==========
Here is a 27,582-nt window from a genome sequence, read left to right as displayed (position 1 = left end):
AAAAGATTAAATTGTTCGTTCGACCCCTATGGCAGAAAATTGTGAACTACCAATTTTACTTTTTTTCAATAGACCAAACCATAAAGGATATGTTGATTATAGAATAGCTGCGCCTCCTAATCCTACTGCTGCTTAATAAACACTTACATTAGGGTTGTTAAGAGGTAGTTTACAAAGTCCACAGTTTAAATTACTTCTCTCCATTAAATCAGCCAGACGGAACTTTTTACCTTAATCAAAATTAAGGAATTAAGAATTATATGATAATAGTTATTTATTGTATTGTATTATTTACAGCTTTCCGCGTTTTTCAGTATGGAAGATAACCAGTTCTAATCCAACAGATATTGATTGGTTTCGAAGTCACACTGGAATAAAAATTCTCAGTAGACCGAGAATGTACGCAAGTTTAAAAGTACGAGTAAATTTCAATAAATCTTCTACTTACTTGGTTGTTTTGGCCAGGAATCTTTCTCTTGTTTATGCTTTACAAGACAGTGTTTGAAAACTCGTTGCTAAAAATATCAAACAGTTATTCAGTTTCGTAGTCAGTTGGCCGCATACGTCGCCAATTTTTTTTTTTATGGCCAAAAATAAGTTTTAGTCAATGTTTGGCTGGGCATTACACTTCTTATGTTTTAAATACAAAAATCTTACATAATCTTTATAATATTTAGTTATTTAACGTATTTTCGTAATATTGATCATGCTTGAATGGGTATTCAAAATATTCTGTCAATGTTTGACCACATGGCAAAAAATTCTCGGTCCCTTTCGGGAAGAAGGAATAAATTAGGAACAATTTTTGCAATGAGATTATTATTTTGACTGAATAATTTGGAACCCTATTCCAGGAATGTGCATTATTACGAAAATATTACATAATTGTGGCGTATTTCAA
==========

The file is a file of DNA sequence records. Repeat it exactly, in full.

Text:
Here is a 27,582-nt window from a genome sequence, read left to right as displayed (position 1 = left end):
AAAAGATTAAATTGTTCGTTCGACCCCTATGGCAGAAAATTGTGAACTACCAATTTTACTTTTTTTCAATAGACCAAACCATAAAGGATATGTTGATTATAGAATAGCTGCGCCTCCTAATCCTACTGCTGCTTAATAAACACTTACATTAGGGTTGTTAAGAGGTAGTTTACAAAGTCCACAGTTTAAATTACTTCTCTCCATTAAATCAGCCAGACGGAACTTTTTACCTTAATCAAAATTAAGGAATTAAGAATTATATGATAATAGTTATTTATTGTATTGTATTATTTACAGCTTTCCGCGTTTTTCAGTATGGAAGATAACCAGTTCTAATCCAACAGATATTGATTGGTTTCGAAGTCACACTGGAATAAAAATTCTCAGTAGACCGAGAATGTACGCAAGTTTAAAAGTACGAGTAAATTTCAATAAATCTTCTACTTACTTGGTTGTTTTGGCCAGGAATCTTTCTCTTGTTTATGCTTTACAAGACAGTGTTTGAAAACTCGTTGCTAAAAATATCAAACAGTTATTCAGTTTCGTAGTCAGTTGGCCGCATACGTCGCCAATTTTTTTTTTTATGGCCAAAAATAAGTTTTAGTCAATGTTTGGCTGGGCATTACACTTCTTATGTTTTAAATACAAAAATCTTACATAATCTTTATAATATTTAGTTATTTAACGTATTTTCGTAATATTGATCATGCTTGAATGGGTATTCAAAATATTCTGTCAATGTTTGACCACATGGCAAAAAATTCTCGGTCCCTTTCGGGAAGAAGGAATAAATTAGGAACAATTTTTGCAATGAGATTATTATTTTGACTGAATAATTTGGAACCCTATTCCAGGAATGTGCATTATTACGAAAATATTACATAATTGTGGCGTATTTCAA